Yogurt is a type of food that can be consumed in various ways and there are also various types of yogurt so that everyone can find the one that they can enjoy. This makes it very popular.
Yogurt is, however, a fermented dairy product, so it can be very sensitive to spoilage, especially if you don’t handle it properly.
So, if you have a lot of yogurt and you don’t want it to go to waste, the question of storage arises. But can you freeze yogurt to solve this problem?
Well yes, yogurt can be stored in the freezer, but you have to know how to do it properly and how it will affect its quality.
This is exactly what you will learn in this article.
Why Freeze Yogurt? (And Why Not?)
Well, the most obvious reason to freeze yogurt is to extend its shelf life.
By freezing it, you can preserve it for a longer period of time and avoid wasting it.
This can be especially helpful if you buy yogurt in bulk or if you want to stock up on a particular type of yogurt that you love.
Another reason to freeze yogurt is to make frozen yogurt treats. When frozen, yogurt takes on a new texture that is creamy and smooth, similar to ice cream.
By adding in your favorite fruits or sweeteners before freezing, you can create a delicious and healthy frozen treat that is perfect for hot summer days.
Finally, freezing yogurt can also be a great way to save money. Yogurt can be expensive, especially if you prefer to buy organic or specialty brands. By buying in bulk and freezing, you can save money in the long run.
Are There Any Negative Effects Of Freezing Yogurt?
Well, I wouldn’t say that they are negative effects, but freezing can cause some changes in the texture and flavor of your yogurt.
The most notable difference between yogurt that has and hasn’t been frozen is its texture. Namely, some types of yogurts can become thinner or grainier in texture after freezing.
Also after thawing, tiered layers may appear because freezing collapses the protein networks in yogurt. The process releases water that, when frozen, separates from the milk solids.
After reading this, you probably think that yogurt is useless after being frozen, but that is simply not true because it can be successfully used in many recipes.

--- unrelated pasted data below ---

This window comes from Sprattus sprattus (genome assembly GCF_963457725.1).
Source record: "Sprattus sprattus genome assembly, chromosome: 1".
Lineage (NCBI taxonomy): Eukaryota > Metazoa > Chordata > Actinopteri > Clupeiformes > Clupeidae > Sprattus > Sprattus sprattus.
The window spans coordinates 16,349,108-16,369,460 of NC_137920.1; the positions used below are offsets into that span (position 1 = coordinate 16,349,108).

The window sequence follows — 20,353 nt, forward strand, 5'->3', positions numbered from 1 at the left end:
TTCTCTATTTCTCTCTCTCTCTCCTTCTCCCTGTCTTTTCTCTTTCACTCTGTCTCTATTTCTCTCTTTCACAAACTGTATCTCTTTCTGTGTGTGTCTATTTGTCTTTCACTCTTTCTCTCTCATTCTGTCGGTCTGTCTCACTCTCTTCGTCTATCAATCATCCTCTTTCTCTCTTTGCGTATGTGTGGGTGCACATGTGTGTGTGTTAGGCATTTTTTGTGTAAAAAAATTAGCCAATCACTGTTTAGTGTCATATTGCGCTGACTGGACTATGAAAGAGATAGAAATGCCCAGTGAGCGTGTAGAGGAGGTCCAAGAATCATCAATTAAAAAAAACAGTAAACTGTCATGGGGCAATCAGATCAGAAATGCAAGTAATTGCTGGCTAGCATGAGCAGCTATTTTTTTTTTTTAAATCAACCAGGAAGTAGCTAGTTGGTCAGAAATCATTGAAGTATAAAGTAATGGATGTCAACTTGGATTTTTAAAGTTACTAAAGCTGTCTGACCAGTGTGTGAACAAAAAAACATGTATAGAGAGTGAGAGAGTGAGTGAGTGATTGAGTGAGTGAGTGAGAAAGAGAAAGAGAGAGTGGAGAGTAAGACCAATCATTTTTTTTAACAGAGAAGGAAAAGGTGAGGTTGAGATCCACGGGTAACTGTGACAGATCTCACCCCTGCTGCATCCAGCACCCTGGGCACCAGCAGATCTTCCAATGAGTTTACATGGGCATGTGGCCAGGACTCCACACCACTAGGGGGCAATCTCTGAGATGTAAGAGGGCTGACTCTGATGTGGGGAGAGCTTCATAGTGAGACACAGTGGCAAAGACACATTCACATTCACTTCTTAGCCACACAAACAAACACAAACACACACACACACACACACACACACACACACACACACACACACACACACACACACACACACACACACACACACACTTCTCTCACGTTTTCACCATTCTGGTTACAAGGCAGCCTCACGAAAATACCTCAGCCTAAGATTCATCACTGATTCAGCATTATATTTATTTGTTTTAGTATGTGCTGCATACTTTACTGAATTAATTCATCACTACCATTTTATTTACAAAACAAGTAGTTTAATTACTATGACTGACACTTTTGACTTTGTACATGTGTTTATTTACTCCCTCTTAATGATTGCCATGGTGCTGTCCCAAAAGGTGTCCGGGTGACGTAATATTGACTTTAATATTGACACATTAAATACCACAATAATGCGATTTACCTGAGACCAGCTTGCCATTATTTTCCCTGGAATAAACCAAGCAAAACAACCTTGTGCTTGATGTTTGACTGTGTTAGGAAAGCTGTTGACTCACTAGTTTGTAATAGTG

When it comes to the flavor profile, there are no significant changes aside from the slightly enhanced acidic taste due to the freezing process.
Finally, many people consume yogurt due to its health benefits from the bacteria known as probiotics, so now the question of their survival in the freezer arises.
Although they do not thrive at too low temperatures, there hasn’t been any significant decline in the amount of bacteria present in the yogurt after freezing.
4 Ways To Freeze Yogurt
You now know that there are a lot of benefits of freezing yogurt and that there are no significant downsides. So there is no better reason to learn how to freeze yogurt properly and there are actually 4 methods to do that the right way.
1. Freeze It In Its Original Container
This is definitely the fastest and easiest method you can use to freeze your yogurt. If still unopened, you can put the original container directly in the freezer without any worry.
However, you have to know that it is best to freeze it this way if you bought small single-serving containers or those packs with multiple small yogurts.
Obviously, this is because once you pull them out from the freezer, you will most probably eat a whole serving and there won’t be any need for freezing it again or tossing the leftovers.
But with larger tubs it is different, because there is a lower probability that you will eat the whole serving at once, leaving leftovers unused, which is a tragedy really.
But, fortunately, one of the following methods can certainly serve in that case, so stay tuned.
2. Use a Freezer-Safe Container
As I already said, if you are dealing with a larger container, I wouldn’t recommend freezing it right away. Rather transfer it from the original container to smaller freezer-safe containers, to avoid any leftovers.
Here are the simple steps you need to follow.